Dietary pulses are an inexpensive, sustainable and valuable source of nutrient-dense, health-promoting foods composed of both high-quality proteins and dietary fibers, which could serve as a perfect-food choice for the elderly in promoting gut and metabolic health (5). In fact, a study, ‘Foods Habits in Later Life’ strongly predicted survival among elderly consuming pulses (6). Among many pulse varieties grown worldwide, chickpea, dry peas, lentils and dry beans, including black-eyed peas, pinto beans and kidney beans, are some of the most widely consumed pulses in the United States (7). Collectively, the consumption of whole pulses has been shown to attenuate the risk of chronic diseases by reducing the levels of post-prandial blood glucose, plasma levels of low-density lipoprotein cholesterol, and blood pressure; however, the underlying beneficial mechanisms of whole pulses and/or their constituents on host physiology and gut microbiome in aging milieus remain largely unexplored (8, 9). One such pulse-derived dietary fiber worth exploring is the resistant starch (RS), which remains indigestible in the upper gastrointestinal tract and is finally metabolized by intestinal microbes in the large bowel, thereby promoting gut and metabolic health (10). Apart from exerting health benefits, pulse-derived starches could be a suitable ingredient for functional food formulations, as studied earlier by our group (11). The beneficial effects of RS extracted from other sources, such as acorn and sago plants, in improving physiological responses such as hyperglycemia and insulin sensitivity, reducing gut hyperpermeability and systemic inflammation, and modulating gut microbiome with the production of short-chain fatty acids (SCFAs) had been demonstrated earlier (12). Likewise, the physiologic and gut health effects of RS derived from cereal and tubers have been widely studied, but studies pertaining to pulses-derived RS have only started evolving recently (13–15). Furthermore, majority of these studies utilize in-vitro fecal fermentation models, without much extrapolation in in-vivo animal models. More importantly, the mechanistic understanding of these pulses-derived RS among aging population is lacking despite extensive use of dietary pulses as staple foods worldwide.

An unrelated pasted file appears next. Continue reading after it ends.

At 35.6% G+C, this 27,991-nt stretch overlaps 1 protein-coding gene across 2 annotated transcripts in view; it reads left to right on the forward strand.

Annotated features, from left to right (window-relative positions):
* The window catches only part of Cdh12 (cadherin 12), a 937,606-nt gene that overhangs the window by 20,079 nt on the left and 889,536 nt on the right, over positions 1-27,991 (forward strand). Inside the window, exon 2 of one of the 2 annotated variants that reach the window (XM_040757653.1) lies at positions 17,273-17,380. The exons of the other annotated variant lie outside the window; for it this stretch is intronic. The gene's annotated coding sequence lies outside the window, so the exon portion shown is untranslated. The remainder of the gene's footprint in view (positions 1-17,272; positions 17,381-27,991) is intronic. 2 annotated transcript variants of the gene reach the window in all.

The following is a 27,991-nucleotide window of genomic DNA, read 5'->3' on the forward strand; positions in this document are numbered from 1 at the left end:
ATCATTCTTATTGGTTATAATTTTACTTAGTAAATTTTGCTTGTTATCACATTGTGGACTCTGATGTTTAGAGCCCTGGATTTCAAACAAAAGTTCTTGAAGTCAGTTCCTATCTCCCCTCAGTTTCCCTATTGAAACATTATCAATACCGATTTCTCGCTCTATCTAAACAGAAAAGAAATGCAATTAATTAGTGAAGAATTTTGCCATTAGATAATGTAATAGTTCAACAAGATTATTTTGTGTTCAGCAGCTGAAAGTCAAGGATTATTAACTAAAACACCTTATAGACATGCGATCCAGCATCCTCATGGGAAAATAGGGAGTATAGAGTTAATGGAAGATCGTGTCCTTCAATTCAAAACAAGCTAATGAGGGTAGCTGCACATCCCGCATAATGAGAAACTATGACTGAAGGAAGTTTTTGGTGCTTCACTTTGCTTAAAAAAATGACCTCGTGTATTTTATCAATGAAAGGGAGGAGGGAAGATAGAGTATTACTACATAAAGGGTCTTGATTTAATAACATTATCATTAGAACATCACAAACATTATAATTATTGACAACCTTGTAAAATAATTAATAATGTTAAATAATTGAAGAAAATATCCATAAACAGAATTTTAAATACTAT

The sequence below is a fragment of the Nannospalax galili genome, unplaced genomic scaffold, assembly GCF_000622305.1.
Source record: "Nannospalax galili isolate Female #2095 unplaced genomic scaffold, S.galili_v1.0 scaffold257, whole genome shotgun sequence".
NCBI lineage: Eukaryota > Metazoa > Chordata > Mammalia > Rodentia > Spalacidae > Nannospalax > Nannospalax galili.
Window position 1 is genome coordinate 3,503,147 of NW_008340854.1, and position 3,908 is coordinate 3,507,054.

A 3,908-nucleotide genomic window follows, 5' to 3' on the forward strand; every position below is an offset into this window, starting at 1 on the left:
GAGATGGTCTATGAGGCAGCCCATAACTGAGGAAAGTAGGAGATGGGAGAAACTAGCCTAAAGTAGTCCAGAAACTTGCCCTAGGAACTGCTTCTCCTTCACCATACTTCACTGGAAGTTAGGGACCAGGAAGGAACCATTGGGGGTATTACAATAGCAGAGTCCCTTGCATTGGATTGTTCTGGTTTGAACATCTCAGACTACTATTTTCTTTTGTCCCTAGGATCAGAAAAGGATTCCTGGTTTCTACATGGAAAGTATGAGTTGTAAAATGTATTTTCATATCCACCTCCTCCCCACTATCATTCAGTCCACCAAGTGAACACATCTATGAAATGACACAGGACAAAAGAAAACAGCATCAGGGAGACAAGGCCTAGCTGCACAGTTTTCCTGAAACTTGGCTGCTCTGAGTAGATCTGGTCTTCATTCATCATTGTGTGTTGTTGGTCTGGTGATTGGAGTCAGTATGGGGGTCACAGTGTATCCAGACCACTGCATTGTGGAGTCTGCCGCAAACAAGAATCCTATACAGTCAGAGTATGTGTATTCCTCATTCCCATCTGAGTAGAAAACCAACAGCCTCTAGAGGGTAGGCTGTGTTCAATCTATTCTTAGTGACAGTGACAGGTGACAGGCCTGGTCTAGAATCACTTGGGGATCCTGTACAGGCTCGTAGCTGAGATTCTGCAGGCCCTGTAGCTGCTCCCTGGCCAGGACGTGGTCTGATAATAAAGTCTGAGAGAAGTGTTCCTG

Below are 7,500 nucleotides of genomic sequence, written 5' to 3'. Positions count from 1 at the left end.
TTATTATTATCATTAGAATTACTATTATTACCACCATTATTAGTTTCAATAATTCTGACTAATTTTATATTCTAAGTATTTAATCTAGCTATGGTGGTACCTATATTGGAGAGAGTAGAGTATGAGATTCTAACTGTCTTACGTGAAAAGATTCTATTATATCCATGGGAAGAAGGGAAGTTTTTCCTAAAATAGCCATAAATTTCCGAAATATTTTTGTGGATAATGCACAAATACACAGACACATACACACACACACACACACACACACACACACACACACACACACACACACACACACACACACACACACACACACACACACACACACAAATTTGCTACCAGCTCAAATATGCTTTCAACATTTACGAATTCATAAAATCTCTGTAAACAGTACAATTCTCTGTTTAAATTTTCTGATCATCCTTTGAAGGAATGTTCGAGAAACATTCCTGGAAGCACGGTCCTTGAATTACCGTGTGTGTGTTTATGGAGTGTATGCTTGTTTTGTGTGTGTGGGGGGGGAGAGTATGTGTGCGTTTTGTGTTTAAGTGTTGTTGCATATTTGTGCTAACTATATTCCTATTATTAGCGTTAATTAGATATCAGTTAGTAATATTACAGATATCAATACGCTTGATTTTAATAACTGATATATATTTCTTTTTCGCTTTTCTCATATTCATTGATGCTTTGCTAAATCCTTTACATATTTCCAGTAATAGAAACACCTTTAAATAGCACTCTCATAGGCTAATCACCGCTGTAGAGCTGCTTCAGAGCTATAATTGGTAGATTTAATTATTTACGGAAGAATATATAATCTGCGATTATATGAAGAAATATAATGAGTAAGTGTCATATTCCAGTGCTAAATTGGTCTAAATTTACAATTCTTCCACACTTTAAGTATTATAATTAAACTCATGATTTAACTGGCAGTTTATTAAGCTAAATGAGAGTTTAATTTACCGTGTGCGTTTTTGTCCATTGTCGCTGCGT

Although human and mouse gut microbiotas share a 90% resemblance at the phyla level, both possess dissimilarities in terms of makeup and abundance of microbial signatures (16). Keeping in view the emerging role of human intestinal microbiome in host physiologic homeostasis, immunity, energy metabolism, and several disease pathophysiologies, the current study was performed using a ‘humanized’ mouse model of aging, i.e., the older mice carrying the healthy human gut microbiome, with the overarching aim to explore the prebiotic attributes of RS purified from four of the most widely consumed pulses (chickpea, black-eyed pea, pinto bean, and lentil) in modulating the gut microbiome, physiological and intestinal health. The insights from this novel study facilitate our understanding of developing nutraceuticals from natural sources to support the health of our ever-growing elderly population. On a broader perspective, this study will facilitate in addressing the nutritional shortcoming of dietary fibers in the US as the consumption of fibers in the country is less than 10% of recommended intake (17).

2. Materials and methods

2.1. Extraction and preparation of resistant starches from pulses

Chickpeas, pinto beans, black-eyed peas and lentils were batch-ordered and purchased from the commercial vendor1 for product consistency and batch-tracking. Isolation and purification of starch from pulse seeds were performed accordingly to our previously described method (11). The recovered starch was dried in an oven (45°C, 24 h) and stored under nitrogen at 4°C. The characteristics of recovered pulse starch are shown in Supplementary Table S1. RS production from purified starches was performed via simulation gastric digestion as described previously by Tuncil et al. (18) with slight modifications. Briefly, starch (12 g) was gelatinized in sodium phosphate buffer (240 mL, pH – 6.9). After cooling to 37°C, 2 mL of salivary amylase (Sigma-Aldrich) was added, followed by incubation for 15 min. Under continuous stirring, the pH of the hydrolyzed starch was adjusted from 6.9 to 2.0 using 6 M HCl. Thereafter, digestion was carried out using sequential steps of enzymes: pepsin (37°C, pH 2.0, 30 min) and 4 mL pancreatin (37°C, pH 6.9, 90 min). The hydrolyzed starch was recovered and dialyzed (6–8 kDa, 36 h) and the remaining undigested starch was freeze dried for 72 h.